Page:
Melvin Vaniman

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Melvin Vaniman (1866–1912) was an American aero inventor, registering patents in the US, Great Britain, and France, and "resident in France".

French Patent 360,141 as shown in BOPI
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1909 advertisement in L'Aérophile for Vaniman's engineering services, mentioning some patented technologies.

Vaniman was a world traveller who moved to Hawaii, then New Zealand, then Europe. While down under he developed techniques for photography from heights using poles and masts. In 1905 he moved to Paris and in 1906 worked on an unsuccessful airplane.[1]

He created a triplane which went on display at the 1908 Paris Aeronautical Salon.[1]

He worked on Walter Wellman's polar exploration vessel, the America. Its first mission was unsuccessful. Vaniman participated in the next mission, in 1909, and piloted the America under difficult conditions. Vaniman and Wellman attempted to cross the Atlantic in America, starting from Atlantic City on 15 October 1910 with six men and a cat. The engine malfunctioned and they didn't make it but they did set a distance record by traveling 1,0008 miles.[1]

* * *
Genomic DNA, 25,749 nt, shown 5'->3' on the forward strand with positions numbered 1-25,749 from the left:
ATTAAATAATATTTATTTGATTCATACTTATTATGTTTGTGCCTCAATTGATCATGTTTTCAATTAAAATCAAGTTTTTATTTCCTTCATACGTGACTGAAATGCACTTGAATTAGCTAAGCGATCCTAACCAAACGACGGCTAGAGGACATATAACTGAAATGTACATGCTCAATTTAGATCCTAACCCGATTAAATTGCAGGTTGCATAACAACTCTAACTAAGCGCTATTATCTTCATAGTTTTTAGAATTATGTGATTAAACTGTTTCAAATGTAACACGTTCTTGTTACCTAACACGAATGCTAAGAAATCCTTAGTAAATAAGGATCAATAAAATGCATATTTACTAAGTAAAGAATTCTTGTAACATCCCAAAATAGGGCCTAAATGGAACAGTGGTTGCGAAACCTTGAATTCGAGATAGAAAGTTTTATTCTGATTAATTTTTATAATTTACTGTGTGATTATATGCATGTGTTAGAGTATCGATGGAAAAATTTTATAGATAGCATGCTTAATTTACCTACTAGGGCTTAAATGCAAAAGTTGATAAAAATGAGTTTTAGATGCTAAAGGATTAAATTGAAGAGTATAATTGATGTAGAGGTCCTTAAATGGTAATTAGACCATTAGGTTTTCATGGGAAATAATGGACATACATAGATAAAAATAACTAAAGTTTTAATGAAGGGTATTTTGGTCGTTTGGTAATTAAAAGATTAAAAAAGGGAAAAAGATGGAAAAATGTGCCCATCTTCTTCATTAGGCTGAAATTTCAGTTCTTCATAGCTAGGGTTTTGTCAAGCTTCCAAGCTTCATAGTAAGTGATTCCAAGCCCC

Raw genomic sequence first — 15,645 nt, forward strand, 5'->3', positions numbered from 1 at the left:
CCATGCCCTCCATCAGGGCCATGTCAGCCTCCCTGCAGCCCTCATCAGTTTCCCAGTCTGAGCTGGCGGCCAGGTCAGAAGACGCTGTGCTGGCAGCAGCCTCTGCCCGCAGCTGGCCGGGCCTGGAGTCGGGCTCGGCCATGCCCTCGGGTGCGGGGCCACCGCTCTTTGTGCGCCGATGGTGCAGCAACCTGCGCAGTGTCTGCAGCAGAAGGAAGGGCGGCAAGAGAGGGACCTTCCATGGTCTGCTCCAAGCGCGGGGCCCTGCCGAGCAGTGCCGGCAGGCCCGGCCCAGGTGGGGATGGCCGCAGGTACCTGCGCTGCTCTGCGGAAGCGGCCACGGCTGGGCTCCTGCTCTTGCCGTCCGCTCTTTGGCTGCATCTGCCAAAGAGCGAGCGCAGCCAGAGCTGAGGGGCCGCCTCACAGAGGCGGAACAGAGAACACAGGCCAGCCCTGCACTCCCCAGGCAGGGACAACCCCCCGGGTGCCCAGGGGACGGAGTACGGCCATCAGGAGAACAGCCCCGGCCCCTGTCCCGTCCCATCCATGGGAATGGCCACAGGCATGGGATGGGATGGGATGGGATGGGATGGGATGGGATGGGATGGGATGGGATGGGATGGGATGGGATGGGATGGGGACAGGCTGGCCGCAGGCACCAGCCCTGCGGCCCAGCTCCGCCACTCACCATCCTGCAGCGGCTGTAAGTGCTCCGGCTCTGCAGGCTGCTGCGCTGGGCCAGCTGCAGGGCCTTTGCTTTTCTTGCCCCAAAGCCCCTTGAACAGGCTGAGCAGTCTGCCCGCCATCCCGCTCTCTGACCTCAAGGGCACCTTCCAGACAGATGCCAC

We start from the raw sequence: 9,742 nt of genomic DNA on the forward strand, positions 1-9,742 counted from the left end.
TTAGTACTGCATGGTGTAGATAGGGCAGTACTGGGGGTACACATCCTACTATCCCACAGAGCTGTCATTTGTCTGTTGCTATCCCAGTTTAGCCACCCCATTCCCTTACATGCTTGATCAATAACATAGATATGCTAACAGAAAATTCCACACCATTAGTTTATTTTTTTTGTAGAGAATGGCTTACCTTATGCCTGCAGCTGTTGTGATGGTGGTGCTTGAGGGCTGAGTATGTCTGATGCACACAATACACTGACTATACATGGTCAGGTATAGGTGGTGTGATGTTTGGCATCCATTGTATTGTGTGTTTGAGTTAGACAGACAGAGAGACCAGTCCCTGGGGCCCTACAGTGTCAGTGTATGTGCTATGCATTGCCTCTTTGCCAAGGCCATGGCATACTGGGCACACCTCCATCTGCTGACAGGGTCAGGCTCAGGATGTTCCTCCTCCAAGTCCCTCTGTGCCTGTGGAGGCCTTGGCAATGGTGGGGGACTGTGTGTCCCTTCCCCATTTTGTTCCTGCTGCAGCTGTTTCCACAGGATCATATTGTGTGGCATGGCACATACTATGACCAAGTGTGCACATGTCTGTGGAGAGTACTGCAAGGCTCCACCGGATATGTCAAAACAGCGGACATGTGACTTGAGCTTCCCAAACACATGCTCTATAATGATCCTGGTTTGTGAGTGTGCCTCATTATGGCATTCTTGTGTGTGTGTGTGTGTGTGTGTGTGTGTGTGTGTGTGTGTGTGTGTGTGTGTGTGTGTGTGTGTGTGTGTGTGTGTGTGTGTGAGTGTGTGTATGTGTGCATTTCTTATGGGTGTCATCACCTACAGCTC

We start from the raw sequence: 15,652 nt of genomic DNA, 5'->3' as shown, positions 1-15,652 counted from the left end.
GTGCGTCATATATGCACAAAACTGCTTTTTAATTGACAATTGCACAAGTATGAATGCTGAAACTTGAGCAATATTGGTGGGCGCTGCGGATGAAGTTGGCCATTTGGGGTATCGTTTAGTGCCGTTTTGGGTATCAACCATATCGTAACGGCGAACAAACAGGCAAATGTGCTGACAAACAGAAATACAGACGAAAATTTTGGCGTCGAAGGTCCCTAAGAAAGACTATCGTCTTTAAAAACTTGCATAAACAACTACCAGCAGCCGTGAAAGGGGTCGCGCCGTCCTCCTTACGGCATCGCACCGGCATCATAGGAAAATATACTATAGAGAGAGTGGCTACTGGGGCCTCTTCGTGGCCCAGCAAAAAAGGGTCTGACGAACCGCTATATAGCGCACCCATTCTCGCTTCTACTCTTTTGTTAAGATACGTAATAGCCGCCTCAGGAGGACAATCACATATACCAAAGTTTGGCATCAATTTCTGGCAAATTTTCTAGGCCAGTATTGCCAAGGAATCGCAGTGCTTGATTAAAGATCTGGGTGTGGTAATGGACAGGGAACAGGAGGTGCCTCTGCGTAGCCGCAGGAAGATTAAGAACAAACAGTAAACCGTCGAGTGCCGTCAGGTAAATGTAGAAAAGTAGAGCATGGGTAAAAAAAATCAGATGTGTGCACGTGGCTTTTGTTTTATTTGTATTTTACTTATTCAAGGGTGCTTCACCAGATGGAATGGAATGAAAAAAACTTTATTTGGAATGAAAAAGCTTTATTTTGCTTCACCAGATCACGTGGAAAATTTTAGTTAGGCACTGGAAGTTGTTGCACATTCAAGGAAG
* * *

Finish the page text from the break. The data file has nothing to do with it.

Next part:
With sponsorship from Goodyear Vaniman tried another Atlantic crossing, in a blimp called Akron. After some dangerous happenings on the last trip he wanted a sturdier cloth, and Goodyear investigated rubber and silk combinations, etc., but none were perfected in time for use on the Akron. The airship set off from Atlantic City on 2 July 1912 with Melvin Vaniman, his brother Calvin, and a crew of three others, rising 2000 feet quickly then crashing into the ocean, killing everyone on board.[1]

Patents whose inventor or applicant is Melvin VanimanPublications by or about Melvin Vaniman
Names Melvin Vaniman
Birth date 1866
Death date 1912
Countries US, NZ, ?
Locations Hawaii
Occupations
Tech areas LTA, airplane, photography
Affiliations Goodyear Tire and Rubber Company
Qid



References

  1. 1.0 1.1 1.2 1.3 Adam Rovner, "Melvin Vaniman: Forgotten Aviation Pioneer", American History, April 2006.